Cheffins Cambridge Vintage Sale at Sutton, near Ely on the 15th October 2016 will showcase a number of the world’s most unusual classic cars, motorcycles, tractors and steam engines, available to purchase at auction.
The October sale sees a collection of four steam engines, including; a Lincolnshire-manufactured 1918 Ruston, Proctor Lincoln Imp Steam Tractor; a 1930 Aveling and Porter Steam Tractor; a 1927 Foden ‘C Type’ Steam Wagon and a Ruston and Hornsby Portable Steam Engine dating back to 1932 all sporting guide prices of £15,000 – £130,000. Willem Middlemiss, Steam Engine Specialist at Cheffins comments: “The market for steam engines is increasing in buoyancy, following a brief cooling off after 2008. As there is only around 4,000 steam engines in private hands worldwide, it is unusual to see so many key items on the open market at any one time. The Ruston, Proctor model is going to be particularly popular as it is only one of six in existence in the world and is an incredibly desirable model.”
The Ruston, Proctor Lincoln Imp Steam Tractor is one of only six known to exist in the world and is named ‘Lucifer.’ It was completed at Sheaf Iron Works, Lincoln, in November 1918. It was retained for a short period by Rustons as their works engine, before being sent to the Isle of Man, where it worked on the docks. ‘Lucifer’ was bought for preservation in the 1950’s by a Mr Wells in Lincolnshire who fully restored the machine. The engine has since had two other owners and is now coming to the sale with a guide price of £115,000 – £130,000.
The star of the show for the tractor section will be an incredibly rare Holt 75, dating back to 1914. This iconic model was built in Peoria, Illinois, sometime from 1914-1924, and is one of only four examples known to exist in the UK. The machines were initially built as military tractors and supplied to the British, French, Russian and US armies during WW1. This specimen in particular was originally part of the famous Heidrick Tractor Collection, part of the California Agriculture Museum and is thought to have been built in 1917 to military specifications. It was purchased by the current vendor in 2003 and shipped to the UK, it is coming to the sale with a guide price of £50,000 – £70,000.
Also on offer will be a number of desirable classic cars and motorcycles. The key lot for this section will be the incredibly rare 1907 Rover 6 which has a guide price of £24,000 – £26,000. It was built in 1907 and first restored in the 1950s, and since has been authenticated by the Veteran Car Club. After some time little was known about the car until it was restored for a second time in the 1990s. The Rover 6 was designed by Edmund Lewis from Daimler for Rover cars in 1904 and is smaller than the previous Rover 8 design. It is powered by a 780cc single-cylinder engine and the model was only the second car to be built by the Rover company. It was advertised as ‘the most reliable and cheapest car in the world – even a lady can drive it,’ when it was first brought into production. Jeremy Curzon, Director at Cheffins Vintage Machinery sales comments: “On a warm sunny day, this car really is Edwardian motoring at its best. There are a few known examples in this condition and we expect it to be hugely popular at our next auction. This particular car has been painted British Racing Green and has cream coloured leather upholstery, it cruises comfortably at 20mph and is perfect for someone looking for a perfectly restored addition to their classic car collection.” Of the motorcycles on offer, an unusual 1931 1200cc Harley Davidson with a fibre-glass replica Swallow sidecar which has only travelled 200 miles since its rebuild is set to generate the most interest.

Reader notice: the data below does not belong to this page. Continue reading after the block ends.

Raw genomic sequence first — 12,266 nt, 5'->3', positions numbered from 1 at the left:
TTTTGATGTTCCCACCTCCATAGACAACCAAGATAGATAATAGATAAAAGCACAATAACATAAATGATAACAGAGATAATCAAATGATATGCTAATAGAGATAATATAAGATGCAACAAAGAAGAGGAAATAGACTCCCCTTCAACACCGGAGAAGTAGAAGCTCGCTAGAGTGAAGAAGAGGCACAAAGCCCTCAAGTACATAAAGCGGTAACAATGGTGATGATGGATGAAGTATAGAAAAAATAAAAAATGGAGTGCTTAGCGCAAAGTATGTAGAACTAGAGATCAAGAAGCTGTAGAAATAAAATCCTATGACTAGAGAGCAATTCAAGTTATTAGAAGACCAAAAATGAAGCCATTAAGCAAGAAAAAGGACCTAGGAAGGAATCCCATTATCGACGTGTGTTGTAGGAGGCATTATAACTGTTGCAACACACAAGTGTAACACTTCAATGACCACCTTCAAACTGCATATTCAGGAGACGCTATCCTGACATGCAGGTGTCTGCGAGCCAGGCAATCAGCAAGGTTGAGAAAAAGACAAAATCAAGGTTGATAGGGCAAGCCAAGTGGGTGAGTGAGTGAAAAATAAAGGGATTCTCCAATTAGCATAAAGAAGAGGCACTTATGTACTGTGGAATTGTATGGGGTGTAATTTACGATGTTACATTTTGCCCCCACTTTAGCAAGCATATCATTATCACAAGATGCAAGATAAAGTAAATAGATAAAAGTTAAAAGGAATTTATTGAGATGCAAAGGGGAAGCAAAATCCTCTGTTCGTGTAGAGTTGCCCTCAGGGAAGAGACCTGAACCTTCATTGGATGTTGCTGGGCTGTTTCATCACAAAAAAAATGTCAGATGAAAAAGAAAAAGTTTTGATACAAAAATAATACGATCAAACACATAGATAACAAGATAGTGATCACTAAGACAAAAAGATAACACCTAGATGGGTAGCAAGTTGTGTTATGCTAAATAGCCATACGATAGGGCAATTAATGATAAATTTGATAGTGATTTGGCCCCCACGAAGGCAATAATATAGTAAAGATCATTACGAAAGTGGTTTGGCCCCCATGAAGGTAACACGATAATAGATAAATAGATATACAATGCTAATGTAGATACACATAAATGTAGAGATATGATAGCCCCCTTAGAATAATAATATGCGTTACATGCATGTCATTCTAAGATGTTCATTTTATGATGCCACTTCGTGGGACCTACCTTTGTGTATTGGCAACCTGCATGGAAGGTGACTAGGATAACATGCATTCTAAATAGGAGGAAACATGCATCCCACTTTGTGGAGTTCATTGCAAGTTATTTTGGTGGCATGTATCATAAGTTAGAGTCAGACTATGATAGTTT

Other key lots will be a number of rural and domestic bygone items from the Holkham Hall Bygones Museum. These include a number of interesting glass negatives, a good selection of Edwardian camera equipment and an ex-Anglia TV studio camera on its steerable dolly, dating back to the 1960s. These items are being sold following the closure of the Holkham Hall Bygones Museum, which is being replaced by a new permanent, interactive farming exhibition, ‘Field to Fork’, at the Holkham Hall Estate.
William King, Director at Cheffins comments: “There are some stunning collectors’ items coming into our October sale. With something for everyone from a steam engine expected to reach £130,000, a tractor with a guide of £55,000, right through to collectors’ cameras, and bygone items. The market for everything vintage, be this a small domestic item right through to a vast steam engine, is continuing to grow in popularity as collectors seek out something unusual. As one of the most important events in the vintage sales calendar, I expect to see hundreds of interested parties on the day.”
Other items in the sale will include a number of classic commercials, models, countless tractor spares, cast iron seats, enamel signs and literature.